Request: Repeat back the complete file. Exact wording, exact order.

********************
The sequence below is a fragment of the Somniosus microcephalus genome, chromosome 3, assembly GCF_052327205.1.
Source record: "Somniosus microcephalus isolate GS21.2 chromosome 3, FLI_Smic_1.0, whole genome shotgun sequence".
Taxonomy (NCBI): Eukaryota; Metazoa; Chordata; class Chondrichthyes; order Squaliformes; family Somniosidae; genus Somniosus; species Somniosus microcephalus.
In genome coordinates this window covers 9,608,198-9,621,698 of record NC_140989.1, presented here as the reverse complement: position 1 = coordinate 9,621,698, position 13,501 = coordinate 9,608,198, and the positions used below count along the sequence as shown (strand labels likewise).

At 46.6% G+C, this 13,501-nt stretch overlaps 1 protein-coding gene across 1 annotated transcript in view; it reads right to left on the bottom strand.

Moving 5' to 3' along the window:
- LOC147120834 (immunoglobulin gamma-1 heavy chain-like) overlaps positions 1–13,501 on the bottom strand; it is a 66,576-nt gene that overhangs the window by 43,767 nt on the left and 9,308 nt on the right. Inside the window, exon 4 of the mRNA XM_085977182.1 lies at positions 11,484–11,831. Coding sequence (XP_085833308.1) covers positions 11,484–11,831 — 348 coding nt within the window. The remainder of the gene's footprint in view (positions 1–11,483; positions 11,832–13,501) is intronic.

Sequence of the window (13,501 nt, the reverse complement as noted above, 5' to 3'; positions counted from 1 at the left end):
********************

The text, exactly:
The sequence below is a fragment of the Somniosus microcephalus genome, chromosome 3, assembly GCF_052327205.1.
Source record: "Somniosus microcephalus isolate GS21.2 chromosome 3, FLI_Smic_1.0, whole genome shotgun sequence".
Taxonomy (NCBI): Eukaryota; Metazoa; Chordata; class Chondrichthyes; order Squaliformes; family Somniosidae; genus Somniosus; species Somniosus microcephalus.
In genome coordinates this window covers 9,608,198-9,621,698 of record NC_140989.1, presented here as the reverse complement: position 1 = coordinate 9,621,698, position 13,501 = coordinate 9,608,198, and the positions used below count along the sequence as shown (strand labels likewise).

At 46.6% G+C, this 13,501-nt stretch overlaps 1 protein-coding gene across 1 annotated transcript in view; it reads right to left on the bottom strand.

Moving 5' to 3' along the window:
- LOC147120834 (immunoglobulin gamma-1 heavy chain-like) overlaps positions 1–13,501 on the bottom strand; it is a 66,576-nt gene that overhangs the window by 43,767 nt on the left and 9,308 nt on the right. Inside the window, exon 4 of the mRNA XM_085977182.1 lies at positions 11,484–11,831. Coding sequence (XP_085833308.1) covers positions 11,484–11,831 — 348 coding nt within the window. The remainder of the gene's footprint in view (positions 1–11,483; positions 11,832–13,501) is intronic.

Sequence of the window (13,501 nt, the reverse complement as noted above, 5' to 3'; positions counted from 1 at the left end):